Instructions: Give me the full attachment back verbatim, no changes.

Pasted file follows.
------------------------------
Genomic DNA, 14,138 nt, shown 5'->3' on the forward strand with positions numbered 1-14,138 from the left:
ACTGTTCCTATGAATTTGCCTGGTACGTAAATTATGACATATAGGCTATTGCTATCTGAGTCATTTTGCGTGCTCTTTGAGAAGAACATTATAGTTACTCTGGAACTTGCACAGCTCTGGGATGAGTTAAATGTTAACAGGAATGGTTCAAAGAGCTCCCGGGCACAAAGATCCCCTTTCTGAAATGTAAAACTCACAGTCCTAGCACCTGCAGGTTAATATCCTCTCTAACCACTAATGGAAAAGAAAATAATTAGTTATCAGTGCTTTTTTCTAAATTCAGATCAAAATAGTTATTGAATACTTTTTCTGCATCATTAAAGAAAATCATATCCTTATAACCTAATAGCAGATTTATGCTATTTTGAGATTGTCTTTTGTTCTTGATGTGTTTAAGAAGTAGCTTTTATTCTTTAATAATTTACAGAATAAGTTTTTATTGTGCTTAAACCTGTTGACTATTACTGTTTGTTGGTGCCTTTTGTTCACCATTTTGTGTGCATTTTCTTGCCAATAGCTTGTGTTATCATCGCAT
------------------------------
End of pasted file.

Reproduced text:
Genomic DNA, 14,138 nt, shown 5'->3' on the forward strand with positions numbered 1-14,138 from the left:
ACTGTTCCTATGAATTTGCCTGGTACGTAAATTATGACATATAGGCTATTGCTATCTGAGTCATTTTGCGTGCTCTTTGAGAAGAACATTATAGTTACTCTGGAACTTGCACAGCTCTGGGATGAGTTAAATGTTAACAGGAATGGTTCAAAGAGCTCCCGGGCACAAAGATCCCCTTTCTGAAATGTAAAACTCACAGTCCTAGCACCTGCAGGTTAATATCCTCTCTAACCACTAATGGAAAAGAAAATAATTAGTTATCAGTGCTTTTTTCTAAATTCAGATCAAAATAGTTATTGAATACTTTTTCTGCATCATTAAAGAAAATCATATCCTTATAACCTAATAGCAGATTTATGCTATTTTGAGATTGTCTTTTGTTCTTGATGTGTTTAAGAAGTAGCTTTTATTCTTTAATAATTTACAGAATAAGTTTTTATTGTGCTTAAACCTGTTGACTATTACTGTTTGTTGGTGCCTTTTGTTCACCATTTTGTGTGCATTTTCTTGCCAATAGCTTGTGTTATCATCGCAT